I’m grateful that A) I have unusually charming teeth for my family, and B) the college is an LDS one, fostering a community of trust and an eager dating scene. An attempt like this many other places wouldn’t have permeated her initial skepticism, and rather earned me something far less enjoyable than her flattered laugh and accepting reply. I comforted her that we have share a class, and she instantly seemed far more at ease. That is, at least until I told her my name. And then she thought I was joking.

Thanks, Mom and Pop.

‘Or Abe. Just call me Abe.’ The finesse lost a lot of ground, so I moved on by asking if tomorrow at 12:30 worked. It did. She wrote her number on my receipt and I said I would call her.

She had never been to Thai-phoon, and liked the fusion peanut burrito I recommended. The ensuing walk through the audible autumn leaves was bracing. We got to know each other more and the chemicals between us paired well. Her countenance brightened. She laughed at my obsession for blaxploitation films, and I teased her for her honorary Hogwart’s graduation certificate she said hung at her parent’s. Turned out that she was a local. I decided not to ask why she hadn’t been coming to class, or school at all, for that matter.

I would like to say that we dated for six months, but I can’t. In truth, she didn’t reciprocate calls or texts after that day. She continued to refrain from school. I waited patiently, but when one is wooing patience seems as finite as ambergris. And when you’ve gone through this charade time and time again, it becomes vexatious. She seemed perfect. There was so much potential there. I had pledged with each successive failure to stop failing, and I’ve tried to be insouciant, but the reason for why outwits me.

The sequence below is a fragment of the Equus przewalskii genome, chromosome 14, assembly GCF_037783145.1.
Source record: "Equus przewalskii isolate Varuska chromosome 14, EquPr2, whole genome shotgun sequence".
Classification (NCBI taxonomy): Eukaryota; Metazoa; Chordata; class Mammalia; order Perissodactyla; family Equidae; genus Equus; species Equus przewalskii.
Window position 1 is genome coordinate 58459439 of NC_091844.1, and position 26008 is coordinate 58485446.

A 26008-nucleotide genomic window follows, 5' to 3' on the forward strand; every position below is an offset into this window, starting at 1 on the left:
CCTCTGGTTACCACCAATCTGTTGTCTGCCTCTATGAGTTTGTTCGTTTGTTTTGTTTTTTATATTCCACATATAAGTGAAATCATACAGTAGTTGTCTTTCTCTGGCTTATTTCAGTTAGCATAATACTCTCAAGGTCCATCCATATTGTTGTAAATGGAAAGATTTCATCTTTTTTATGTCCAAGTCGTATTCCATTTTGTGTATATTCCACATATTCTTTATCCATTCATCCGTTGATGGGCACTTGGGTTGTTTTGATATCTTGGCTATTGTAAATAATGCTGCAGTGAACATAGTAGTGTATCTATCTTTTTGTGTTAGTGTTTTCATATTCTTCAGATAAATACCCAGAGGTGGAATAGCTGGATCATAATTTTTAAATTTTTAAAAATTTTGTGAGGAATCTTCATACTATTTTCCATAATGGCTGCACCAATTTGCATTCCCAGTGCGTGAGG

And this is how it is with all my nonsuccess.

It is a sickness, really. The drive to find infinity; to live not on the edge, but you’re own edge. To prove to yourself that you can. The amount of money and time required is exorbitant. Defeat is crushing, because you believe you are capable. Like an amateur Tibetan monk, disciplining and pushing one’s self, but without a proper lama to guide you; thus reckless like an affectionate toddler with poisonous plants for hands.

I tried to vent. I took my hand to sketching my feelings, but they came out as merely macabre doodles.

To be frank, she was the closest friend I had in years.

I HAVE NO IDEA HOW TO FINISH THIS!

#StarWars #TheForceAwakens review

Gah, what to write, what to write first, what to say that hasn’t been said?
When I heard that there was a new Star Wars film coming out, I was reticent because of the heaping pooh that the prequels are. They’re not even train wrecks—you don’t want to look at them, and it’s easy to pull yourself away. In my mind, they never happened. When I heard that Spielberg-wunderkind J.J. Abrams was helming it, I was skeptical that it was just a fan’s rumor. Too good to be true. And only when I saw the teaser  did I believe it. Abrams is a film master, and can do no wrong. If he can do what he did with Lost and Star Trek, this is going to be a masterpiece.